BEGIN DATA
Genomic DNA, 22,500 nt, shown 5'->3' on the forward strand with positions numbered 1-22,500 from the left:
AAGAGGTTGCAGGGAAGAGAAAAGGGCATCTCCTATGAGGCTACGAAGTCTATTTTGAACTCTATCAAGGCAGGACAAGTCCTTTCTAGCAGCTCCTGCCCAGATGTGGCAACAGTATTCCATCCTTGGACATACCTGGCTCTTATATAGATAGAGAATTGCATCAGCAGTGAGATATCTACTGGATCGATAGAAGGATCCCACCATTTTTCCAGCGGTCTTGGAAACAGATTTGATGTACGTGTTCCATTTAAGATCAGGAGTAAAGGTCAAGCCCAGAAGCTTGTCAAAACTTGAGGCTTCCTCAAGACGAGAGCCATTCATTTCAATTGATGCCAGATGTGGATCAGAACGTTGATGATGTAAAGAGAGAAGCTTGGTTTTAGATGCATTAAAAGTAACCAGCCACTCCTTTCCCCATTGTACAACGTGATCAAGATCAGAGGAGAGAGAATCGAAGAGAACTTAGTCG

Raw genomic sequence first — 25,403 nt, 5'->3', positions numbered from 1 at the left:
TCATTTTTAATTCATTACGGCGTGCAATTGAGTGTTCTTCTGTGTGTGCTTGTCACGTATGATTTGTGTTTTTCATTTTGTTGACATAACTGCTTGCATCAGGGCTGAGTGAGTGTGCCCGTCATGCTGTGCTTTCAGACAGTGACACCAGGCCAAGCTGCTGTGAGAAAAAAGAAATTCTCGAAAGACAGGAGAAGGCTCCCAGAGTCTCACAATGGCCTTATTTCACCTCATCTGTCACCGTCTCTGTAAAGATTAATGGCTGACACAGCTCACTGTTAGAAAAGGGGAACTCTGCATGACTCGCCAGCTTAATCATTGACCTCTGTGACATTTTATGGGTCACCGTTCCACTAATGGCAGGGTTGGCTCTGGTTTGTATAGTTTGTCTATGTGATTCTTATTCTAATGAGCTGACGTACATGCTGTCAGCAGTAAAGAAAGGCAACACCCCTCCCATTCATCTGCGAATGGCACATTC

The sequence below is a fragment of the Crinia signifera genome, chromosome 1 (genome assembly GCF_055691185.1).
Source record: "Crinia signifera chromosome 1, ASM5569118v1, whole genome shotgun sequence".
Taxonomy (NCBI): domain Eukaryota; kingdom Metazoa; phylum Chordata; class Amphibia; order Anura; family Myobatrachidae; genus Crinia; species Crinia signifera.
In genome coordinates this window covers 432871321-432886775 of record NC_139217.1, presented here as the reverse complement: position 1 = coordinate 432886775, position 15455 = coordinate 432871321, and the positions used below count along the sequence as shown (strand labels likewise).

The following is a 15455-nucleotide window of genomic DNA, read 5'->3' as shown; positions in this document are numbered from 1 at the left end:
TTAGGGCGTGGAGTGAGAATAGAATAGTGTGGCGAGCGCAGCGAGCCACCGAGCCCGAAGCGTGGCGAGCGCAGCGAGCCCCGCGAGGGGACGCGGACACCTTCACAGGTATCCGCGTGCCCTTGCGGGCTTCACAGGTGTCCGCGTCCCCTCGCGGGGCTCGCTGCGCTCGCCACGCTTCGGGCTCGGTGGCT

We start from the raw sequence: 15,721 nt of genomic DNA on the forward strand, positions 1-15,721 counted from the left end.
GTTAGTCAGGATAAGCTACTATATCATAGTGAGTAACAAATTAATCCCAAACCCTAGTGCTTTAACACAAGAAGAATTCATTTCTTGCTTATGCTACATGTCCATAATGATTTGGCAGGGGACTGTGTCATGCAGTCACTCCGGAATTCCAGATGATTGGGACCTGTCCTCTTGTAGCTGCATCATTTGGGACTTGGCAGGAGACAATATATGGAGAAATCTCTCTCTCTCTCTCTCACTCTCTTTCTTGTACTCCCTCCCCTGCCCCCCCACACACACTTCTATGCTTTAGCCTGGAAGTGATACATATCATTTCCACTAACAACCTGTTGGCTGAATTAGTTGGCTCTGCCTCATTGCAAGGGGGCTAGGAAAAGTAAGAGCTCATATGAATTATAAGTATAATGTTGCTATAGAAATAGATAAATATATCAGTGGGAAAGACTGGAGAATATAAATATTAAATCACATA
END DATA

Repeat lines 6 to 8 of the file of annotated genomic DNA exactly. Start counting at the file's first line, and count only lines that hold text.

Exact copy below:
Source record: "Crinia signifera chromosome 1, ASM5569118v1, whole genome shotgun sequence".
Taxonomy (NCBI): domain Eukaryota; kingdom Metazoa; phylum Chordata; class Amphibia; order Anura; family Myobatrachidae; genus Crinia; species Crinia signifera.
In genome coordinates this window covers 432871321-432886775 of record NC_139217.1, presented here as the reverse complement: position 1 = coordinate 432886775, position 15455 = coordinate 432871321, and the positions used below count along the sequence as shown (strand labels likewise).